Wortsegmentierungsregeln (nicht nur) für japanische Rechtsbegriffe

Bernd J. Götze

Empfohlene Zitierweise: B. J. Götze, Wortsegmentierungsregeln (nicht nur) für japanische Rechtsbegriffe, in: ZJapanR / J.Japan.L. 19 (2005) 207–215.

Abstract


Albeit possibly not within the strict boundaries of the general definition of the linguistic technical term ‘word segmentation’, this paper attempts to find and propose – for use in legal terminology, but not necessarily restricted thereto – word segmentation and hyphenation rules at the transliteration level.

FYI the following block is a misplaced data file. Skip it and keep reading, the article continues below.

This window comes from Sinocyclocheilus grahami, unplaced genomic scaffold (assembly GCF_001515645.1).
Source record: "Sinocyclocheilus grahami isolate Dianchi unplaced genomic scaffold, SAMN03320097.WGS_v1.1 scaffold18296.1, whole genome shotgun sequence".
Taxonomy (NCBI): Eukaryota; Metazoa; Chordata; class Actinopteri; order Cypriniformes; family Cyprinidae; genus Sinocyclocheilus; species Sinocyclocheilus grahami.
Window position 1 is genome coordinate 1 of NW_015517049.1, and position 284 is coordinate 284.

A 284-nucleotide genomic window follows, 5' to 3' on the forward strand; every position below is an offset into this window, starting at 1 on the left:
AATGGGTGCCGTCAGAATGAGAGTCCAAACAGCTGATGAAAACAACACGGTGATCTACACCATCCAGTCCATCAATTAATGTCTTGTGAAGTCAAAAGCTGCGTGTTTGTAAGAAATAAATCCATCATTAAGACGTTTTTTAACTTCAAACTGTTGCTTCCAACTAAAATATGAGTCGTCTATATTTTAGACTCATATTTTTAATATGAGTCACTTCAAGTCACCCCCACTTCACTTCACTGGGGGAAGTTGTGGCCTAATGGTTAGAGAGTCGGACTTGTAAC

In the introductory part, the author concedes that any transliteration of languages with logographic scripts (be it purely logographic or a mixture of logographic and phonological, like the Japanese language) is, in most cases, just a means to achieve an entirely different aim. That is certainly true with respect to legal research, i.e. in the field of comparative studies of law. The absence of acknowledged rules for a clear segmentation of compounds, or ‘strings’, of kanji 漢字in transliterations, however, leaves the trans-literation ‘tool’ to be much less effective than it actually could be. While most authors do segment, there exist no rules and hence any segmentation is left to the discretion and made subjectively. And where authors do without segmentation, endless strings of nouns or compounds are created (e.g. 証明責任分配論 shômeisekininbunpairon or 貸借対照表犯罪taishakutaishôhyôhanzai) which makes the reading complicated – not to speak of the considerable difficulties to immediately get any idea as to the meaning.